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DIY FRIDAY: Simple Tufted Headboard

Have you been looking for a simple way to spice up your bedroom? Would you like to add a more casual elegant touch?  Why not try this!  Kate from Censational Girl comes up with so many great DIY ideas and allowed us to repost this here!  Thanks, Kate!

Here’s the step by step on how she created this casual look for a fabric-covered headboard.  For more detailed photo illustrations, please visit her post here.


  • 1/2 inch plywood, cut at the home improvement store to your bed’s specifications for width and height
  • 2 inch foam to cover plywood
  • Upholstery fabric
  • Batting
  • 1.5 inch finish nails
  • ‘D’ ring hooks
  • Button cover kits (Plastic is better, because the metal ones are flimsy)
  • Embroidery or upholstery thread
  • Decorator needles.


  • Jigsaw (if your design is not square)
  • Drill and drill bit
  • Staple gun and staples
  • Sawhorses (if available, for convenience)


Step One (optional): If you want to add curves to your headboard, create a template and mark it on your plywood.  You can use simple paper, then mark it with a pen.  Cut out your design with a jigsaw.

Step Two: Mark your holes where you want your buttons to go.  These were spaced ten inches apart.   For more drama, mark for buttons spaced closer together. Use a drill and drill bit (between 7/32 to 5/16) to drill holes where indicated.  Make sure you have a clean hole all the way through on both sides.


Step Three: Cut your foam to the size of your plywood.  Choose  2” foam squares since it was more cost effective than paying for 2” foam by the yard.   You can use 1” if you don’t want it to be thick.  (Tip: If using squares, I think it helps to turn your foam flat side out to guarantee a smoother edge around the sides. Thicker foam with the flat side out gives it a very smooth edge.)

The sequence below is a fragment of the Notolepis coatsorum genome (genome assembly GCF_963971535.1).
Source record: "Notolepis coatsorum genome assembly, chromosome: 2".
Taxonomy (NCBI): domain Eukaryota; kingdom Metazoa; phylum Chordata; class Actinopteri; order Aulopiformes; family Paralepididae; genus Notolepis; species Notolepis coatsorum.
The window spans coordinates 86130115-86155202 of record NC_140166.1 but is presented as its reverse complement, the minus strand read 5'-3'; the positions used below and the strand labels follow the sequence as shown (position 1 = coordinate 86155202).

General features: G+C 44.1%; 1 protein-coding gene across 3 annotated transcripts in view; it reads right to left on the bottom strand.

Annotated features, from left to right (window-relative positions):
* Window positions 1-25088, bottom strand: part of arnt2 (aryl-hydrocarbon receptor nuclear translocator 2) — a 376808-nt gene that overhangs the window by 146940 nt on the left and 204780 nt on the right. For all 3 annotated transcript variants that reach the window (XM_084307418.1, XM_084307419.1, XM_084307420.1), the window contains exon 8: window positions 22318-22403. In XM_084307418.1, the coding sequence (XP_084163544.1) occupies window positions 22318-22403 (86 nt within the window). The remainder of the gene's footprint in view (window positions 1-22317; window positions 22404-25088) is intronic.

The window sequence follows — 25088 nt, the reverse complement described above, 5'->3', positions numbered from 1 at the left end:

Step Four: Use your batting to secure your foam to your plywood with a staple gun.  It is not necessary to use spray glue if you are using a good batting.

Step Five: Attach your fabric to your headboard using a staple gun.   For this smaller degree of curvature, I was able to get away without sewing a slipcover with seams.  For these specific cutouts, start in the middle of the curve, secure with single staple, then slowly work your way out.  Then secure your fabric on all four sides. Use the natural corners to pinch fabric and create and attractive edge by overlapping the fabric.  Secure with staples.


Step Six – Tufting: Use button cover kits to create fabric covered buttons.  Thread your decorator needle with embroidery or upholstery thread.  Use Plastic button kits rather than the metal ones if you have a thicker fabric.  The metal ones will bend.  Push your threaded needle up through the pre-drilled hole, leaving plenty of thread underneath.  Then attach your button to your thread.  I recommend running your thread through the button twice to get a really secure button.

Push your needle back down through your fabric and foam and pull needle out on other side of pre-drilled hole.  Pull your thread taught, then twist it around a finish nail to hold it in place against the plywood.  Staple thread to plywood, and criss cross across several times and staple again. Repeat for all buttons and holes in headboard.

Locate the wall studs on your wall, then determine placement of ‘D’ ring hooks.  Drive nails into studs, secure ‘D’ ring hooks to back of headboard, then hang on wall.


In addition to being a great idea for your own room, consider this as an alternative for expensive furniture in vacation homes, furnished rentals, or staged homes!

If you are looking to redecorate a lake home or are getting ready to sell your home, consider eDECORATING–the affordable online decorating plan that allows you to control your timing & budget, yet provides a comprehensive road map to create a stylish and well-thought-out space!

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